Aug 4, 2010
The commercial real estate  disaster is sinking banks on a weekly basis . Talk of a V-shape recovery is now largely a moot point since we are past the point of a quick and strong recovery. The question now revolves around what we are going to face for the next few years. Commercial real estate  really is a harbinger of what went wrong in the last decade. Banks and builders hungry for massive profits overestimated the demand for Starbucks and Macys locations around the country. After all, you actually need money to spend and many average Americans  are struggling just to pay their monthly bills. The only way commercial real estate (CRE) was going to do well is if we had a booming population of young and wealthier professionals with more disposable income. Yet that did not happen.
Even though the claim of building and bottom talk is now out there in the open, banks that actually lend the money for these projects have different ideas:
Lending for commercial loans has collapsed. Even though banks would like you to believe that all is healthy and strong they have a front row seat to the carnage in the CRE market. And with CRE locations you get an actual real feel of the economic problems we are facing. Many Americans have pulled back on their spending and without spending many places simply cannot move forward. Banks are also taking scissors to American credit cards  and access to other people’s money is slowly going away. The CRE market at one point was valued at $6.5 trillion. Today it is closer to $3 to $3.5 trillion. The loan amount at the peak was roughly $3.5 trillion so you had a nice equity cushion. Today, the balance is nearly the same but the value of the collateral has collapsed:
Although you see a slight increase, this is largely due to the massive amounts of government stimulus and bailouts. The increase on the supply side also has to do with many businesses cutting inventories to rock bottom levels during the dark days of the crisis when the stock market  seemed to be at a free fall. Businesses restocked and this provided a nice little short-term boost but that was it. Now we are burning through that and realize that we have an enormous amount of unused capacity in our economy. In other words, there is little need for all the CRE out there in the market.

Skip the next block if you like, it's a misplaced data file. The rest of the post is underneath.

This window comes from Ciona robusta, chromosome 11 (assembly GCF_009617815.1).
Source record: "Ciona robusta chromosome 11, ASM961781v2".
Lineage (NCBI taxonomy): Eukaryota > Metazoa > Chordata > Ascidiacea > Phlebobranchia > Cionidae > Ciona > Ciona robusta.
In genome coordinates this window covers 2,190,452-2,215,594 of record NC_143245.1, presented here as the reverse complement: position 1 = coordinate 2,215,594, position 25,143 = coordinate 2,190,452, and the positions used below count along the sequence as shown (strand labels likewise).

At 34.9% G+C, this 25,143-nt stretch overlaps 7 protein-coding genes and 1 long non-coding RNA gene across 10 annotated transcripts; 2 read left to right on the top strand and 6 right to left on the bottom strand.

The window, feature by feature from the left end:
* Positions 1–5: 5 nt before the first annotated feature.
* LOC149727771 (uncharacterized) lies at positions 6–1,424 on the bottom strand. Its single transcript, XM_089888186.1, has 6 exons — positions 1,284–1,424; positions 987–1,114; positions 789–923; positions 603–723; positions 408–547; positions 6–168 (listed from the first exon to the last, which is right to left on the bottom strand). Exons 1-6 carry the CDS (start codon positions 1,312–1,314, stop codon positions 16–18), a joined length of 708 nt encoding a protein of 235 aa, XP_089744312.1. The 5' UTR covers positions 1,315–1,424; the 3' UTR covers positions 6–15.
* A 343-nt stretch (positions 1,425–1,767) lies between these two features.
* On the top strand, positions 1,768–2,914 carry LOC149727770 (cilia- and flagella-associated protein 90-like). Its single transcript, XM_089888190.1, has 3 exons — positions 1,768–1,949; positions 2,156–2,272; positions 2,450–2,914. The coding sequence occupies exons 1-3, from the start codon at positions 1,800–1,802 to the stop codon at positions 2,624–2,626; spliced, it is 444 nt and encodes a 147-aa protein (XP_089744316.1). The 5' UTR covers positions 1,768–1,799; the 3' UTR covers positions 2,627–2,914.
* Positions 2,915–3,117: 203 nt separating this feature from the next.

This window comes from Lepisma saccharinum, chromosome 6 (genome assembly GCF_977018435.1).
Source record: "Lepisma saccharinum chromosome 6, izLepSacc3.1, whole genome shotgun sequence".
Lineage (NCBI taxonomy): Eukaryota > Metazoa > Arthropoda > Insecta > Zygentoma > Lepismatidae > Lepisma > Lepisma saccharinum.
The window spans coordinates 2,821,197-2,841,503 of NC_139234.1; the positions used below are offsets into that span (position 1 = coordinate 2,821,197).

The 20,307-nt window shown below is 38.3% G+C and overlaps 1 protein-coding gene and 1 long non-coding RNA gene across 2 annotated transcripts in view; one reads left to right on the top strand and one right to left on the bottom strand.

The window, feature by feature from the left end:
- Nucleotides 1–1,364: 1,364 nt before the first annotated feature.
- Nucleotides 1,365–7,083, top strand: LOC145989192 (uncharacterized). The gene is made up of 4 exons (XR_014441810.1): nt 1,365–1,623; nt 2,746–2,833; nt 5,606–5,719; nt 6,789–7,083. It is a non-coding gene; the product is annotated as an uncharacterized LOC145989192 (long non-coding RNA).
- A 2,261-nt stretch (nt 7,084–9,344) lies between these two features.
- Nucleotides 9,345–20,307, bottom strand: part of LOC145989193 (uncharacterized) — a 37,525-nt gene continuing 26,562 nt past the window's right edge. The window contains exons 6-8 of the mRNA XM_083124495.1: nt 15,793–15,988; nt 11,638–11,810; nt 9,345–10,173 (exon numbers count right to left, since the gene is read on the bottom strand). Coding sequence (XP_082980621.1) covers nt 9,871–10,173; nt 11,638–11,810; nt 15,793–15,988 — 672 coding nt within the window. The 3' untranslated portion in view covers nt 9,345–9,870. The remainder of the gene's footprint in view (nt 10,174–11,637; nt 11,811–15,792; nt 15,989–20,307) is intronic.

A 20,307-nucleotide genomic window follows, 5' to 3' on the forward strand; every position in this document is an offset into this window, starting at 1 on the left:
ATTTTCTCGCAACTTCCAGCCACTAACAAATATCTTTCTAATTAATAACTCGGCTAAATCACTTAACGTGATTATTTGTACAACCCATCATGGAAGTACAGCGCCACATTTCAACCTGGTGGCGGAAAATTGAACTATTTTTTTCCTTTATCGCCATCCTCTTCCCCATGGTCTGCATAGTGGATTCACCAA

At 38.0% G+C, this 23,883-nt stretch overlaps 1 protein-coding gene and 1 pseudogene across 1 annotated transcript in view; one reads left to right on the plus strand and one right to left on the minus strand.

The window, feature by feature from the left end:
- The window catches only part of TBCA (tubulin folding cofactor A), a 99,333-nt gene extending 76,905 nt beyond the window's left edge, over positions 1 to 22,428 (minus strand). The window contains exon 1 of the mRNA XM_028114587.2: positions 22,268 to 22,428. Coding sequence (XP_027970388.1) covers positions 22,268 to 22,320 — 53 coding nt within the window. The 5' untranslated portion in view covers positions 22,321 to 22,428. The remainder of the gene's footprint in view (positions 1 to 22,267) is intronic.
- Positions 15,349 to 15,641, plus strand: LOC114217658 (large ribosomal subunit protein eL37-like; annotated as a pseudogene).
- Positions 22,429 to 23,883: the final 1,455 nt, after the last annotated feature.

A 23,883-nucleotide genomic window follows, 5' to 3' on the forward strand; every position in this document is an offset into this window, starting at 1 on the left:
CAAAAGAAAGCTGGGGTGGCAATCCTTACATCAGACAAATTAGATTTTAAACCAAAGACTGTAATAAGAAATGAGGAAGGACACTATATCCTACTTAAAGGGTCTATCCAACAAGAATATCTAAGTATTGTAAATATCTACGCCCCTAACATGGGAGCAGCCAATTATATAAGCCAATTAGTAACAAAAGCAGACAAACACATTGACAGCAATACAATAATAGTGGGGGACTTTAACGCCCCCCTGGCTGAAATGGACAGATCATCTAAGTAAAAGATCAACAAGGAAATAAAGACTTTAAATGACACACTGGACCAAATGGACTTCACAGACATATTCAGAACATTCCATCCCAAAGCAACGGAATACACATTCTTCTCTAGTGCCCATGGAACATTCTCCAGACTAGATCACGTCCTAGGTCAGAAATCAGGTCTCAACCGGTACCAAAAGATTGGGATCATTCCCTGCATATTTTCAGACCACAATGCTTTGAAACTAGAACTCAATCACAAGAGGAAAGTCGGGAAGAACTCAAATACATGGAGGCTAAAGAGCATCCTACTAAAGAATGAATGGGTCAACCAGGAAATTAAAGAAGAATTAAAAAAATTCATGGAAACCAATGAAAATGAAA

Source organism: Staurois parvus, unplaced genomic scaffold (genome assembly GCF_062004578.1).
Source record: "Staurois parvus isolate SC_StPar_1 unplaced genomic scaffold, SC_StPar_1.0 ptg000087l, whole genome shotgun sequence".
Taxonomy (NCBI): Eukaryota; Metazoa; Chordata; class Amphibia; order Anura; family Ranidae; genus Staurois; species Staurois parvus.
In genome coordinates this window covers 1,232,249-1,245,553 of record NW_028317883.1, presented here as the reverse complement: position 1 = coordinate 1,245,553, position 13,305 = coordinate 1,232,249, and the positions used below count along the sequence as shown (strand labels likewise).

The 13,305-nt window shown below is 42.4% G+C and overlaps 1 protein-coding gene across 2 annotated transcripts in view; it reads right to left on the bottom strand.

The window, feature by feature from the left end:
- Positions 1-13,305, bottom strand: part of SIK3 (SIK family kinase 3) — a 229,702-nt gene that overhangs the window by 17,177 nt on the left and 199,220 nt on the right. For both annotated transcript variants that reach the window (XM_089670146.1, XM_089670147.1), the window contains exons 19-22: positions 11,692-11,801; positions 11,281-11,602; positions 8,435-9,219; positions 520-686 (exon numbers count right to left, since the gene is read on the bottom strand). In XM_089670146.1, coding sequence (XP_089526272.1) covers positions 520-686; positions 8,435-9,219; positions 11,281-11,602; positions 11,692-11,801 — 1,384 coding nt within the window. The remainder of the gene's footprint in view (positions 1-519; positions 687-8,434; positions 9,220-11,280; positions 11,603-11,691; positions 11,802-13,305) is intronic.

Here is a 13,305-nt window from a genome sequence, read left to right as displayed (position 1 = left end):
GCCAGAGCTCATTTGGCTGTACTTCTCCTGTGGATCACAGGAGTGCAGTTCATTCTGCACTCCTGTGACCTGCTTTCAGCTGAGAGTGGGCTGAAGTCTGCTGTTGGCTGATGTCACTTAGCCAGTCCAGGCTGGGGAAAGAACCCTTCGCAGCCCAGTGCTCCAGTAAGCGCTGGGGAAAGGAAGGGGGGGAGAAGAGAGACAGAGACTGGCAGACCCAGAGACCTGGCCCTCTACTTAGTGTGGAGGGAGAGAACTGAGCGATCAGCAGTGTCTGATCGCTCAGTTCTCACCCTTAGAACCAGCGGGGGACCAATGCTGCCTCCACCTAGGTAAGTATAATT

If we are to carefully examine the bank balance sheet of a too big to fail bank, what we find is that banks are now shifting their energy from funding new businesses to actually investing in the stock market casino. Let us take a look at the balance sheet for Bank of America:
“The above tells you more of what is going on than what any media outlet will tell you. What you see is a clear reduction in loans outstanding with BofA. At the same time, you see a massive increase in more investment activities. Wall Street has learned to leverage the easy money from the Federal Reserve  to speculate on Wall Street instead of lending it out to Americans.”
Do you remember any U.S. Treasury  head saying this was the actual plan? Of course not but that is exactly what is happening with the trillions of dollars now backstopping the banking system.
The CRE market  is a reason for that reduction in loan amount. Many of the properties are defaulting and have to face the realization that they are worth a lot less than once thought. Many of the borrowers bought the properties with optimistic cash flow scenarios that would never materialize. You can buy a property for cash flow or appreciation purposes. It looks like the vast majority bought for appreciation and we entered a period where prices crashed. That is what we are now living through from a poorly calculated bet.
And the reality is we are merely entering the first few stages of the CRE bust  with CRE loan maturities coming due:
Source: CREonline 
Does the above chart look daunting? It should. The peak won’t hit until 2012 when nearly $350 billion in CRE loans will come due. And just look at the amount held by banks and thrifts. This is why predicting another 1,000 bank failures (at least) is within the cards . The connections between the banking sector and CRE run deep and we have a long way to go before we can say we are out of the economic woods.